Pranayama

Pranayama where prana means life force, and yama means to suspend or restrain. Prana is found in all forms of life, from mineral to mankind, where its force controls and regulates every part of the body. Prana is in the air, but it is not oxygen. Food, water and air are only the media through which prana is carried. We absorb prana through the food we eat, the water we drink and the air we breathe. The easiest way to control prana is to regulate the breath so that every part of the body can be filled with prana and the entire body is under control.
According to the ancient yogic texts, prana circulates through the body in a network of 72,000 astral energy channels or nadis. These not only permeate every part of the body but also create an extensive energy field or aura. When we perform asanas, we apply pressure to points where important nadis cross which works like acupressure, unblocking vita energy. Yoga breathing exercises focus specifically on opening two major nadis – the pingala nadi and ida nadi. The pingala nadi corresponds to the right nostril and left hemisphere of the brain and the ida nadi to the left nostril and right brain. The most important nadi – Sushumna nadi is the nadi of the central cancal corresponding to the spine in the physical body. The saying goes as such that when the pingala and ida nadis are in balance, the sushumna opens, allowing vital energy to flow upwards and spiritual enlighten to occur.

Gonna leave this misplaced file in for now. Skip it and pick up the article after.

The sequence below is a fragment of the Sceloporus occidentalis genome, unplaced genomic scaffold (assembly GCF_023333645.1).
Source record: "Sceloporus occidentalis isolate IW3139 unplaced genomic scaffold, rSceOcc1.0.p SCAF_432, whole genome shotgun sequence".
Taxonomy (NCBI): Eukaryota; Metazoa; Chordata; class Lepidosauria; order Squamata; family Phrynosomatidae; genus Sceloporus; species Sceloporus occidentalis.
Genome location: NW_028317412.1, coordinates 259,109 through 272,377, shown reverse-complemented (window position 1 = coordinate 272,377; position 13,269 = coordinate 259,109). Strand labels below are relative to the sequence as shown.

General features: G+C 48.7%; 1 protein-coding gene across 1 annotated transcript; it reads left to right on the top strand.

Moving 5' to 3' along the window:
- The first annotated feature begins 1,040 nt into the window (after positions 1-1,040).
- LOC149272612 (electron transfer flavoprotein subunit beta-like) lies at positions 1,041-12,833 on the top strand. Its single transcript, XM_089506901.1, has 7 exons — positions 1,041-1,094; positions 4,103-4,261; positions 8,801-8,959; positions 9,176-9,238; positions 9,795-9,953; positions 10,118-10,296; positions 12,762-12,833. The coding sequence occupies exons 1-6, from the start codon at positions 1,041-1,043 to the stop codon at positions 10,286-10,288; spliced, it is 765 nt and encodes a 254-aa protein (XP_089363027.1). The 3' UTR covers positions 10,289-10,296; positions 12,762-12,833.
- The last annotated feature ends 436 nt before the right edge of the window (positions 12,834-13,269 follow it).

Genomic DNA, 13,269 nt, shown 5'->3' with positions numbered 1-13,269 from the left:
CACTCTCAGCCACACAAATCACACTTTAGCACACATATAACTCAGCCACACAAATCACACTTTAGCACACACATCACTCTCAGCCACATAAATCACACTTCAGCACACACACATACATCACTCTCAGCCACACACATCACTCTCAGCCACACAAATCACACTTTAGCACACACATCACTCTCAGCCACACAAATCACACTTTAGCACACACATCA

One of the Five Principles of Yoga is Pranayama which promotes proper breathing. Proper breathing is to bring more oxygen to the blood and to the brain, and to control Prana or the vital life energy. Pranayama goes hand in hand with the Asanas. Through the practice of Asanas and Pranayamas, more Prana is taken in and stored in the body bringing great vitality and strength.
Two of the Pranayamas that have been with my practice for the past few years are Anuloma Viloma and Kapalbhati.
Alternate Nostril Breathing (Anuloma Viloma).
In this Breathing Technique, you inhale through one nostril, retain the breath, and exhale through the other nostril. With your right hand in Vishnu Mudra, Close your right nostril with your thumb, inhale through the left nostil for 6 seconds and exhale throught the right nostril for 12 seconds. Then inhale through your right nostril and exhale through your left. Anuloma Viloma now becomes part of my busy life when I am really stress and couldn’t sleep. Anuloma Viloma being parasympathetic in nature promotes rest and energy conservation.
Kapalbhati panayama
I learnt about Kapalbhati panayama in hot yoga when we did a deep inhale and exhale through our mouth Kapalbhati is highly energizing abdominal breathing exercise. The focus is on exhalation and inhalation happens naturally. It helps to strengthen abdominal muscles and it helps to energize the mind for mental work. In Ashtanga Yoga, Kapalbhati is a cleansing breath technique that uses forceful exhalation and active abdominal flapping in reducing carbon dioxide levels in body. The breath is short, quick and strong. it is a quick exhalation and natural inhalation with air force or pump out from the lungs up through the nostrils. I guess there is no hard and fast rule, I like the Kapalbhati I learnt from the hot room and I will just continue letting it be part of my practice.

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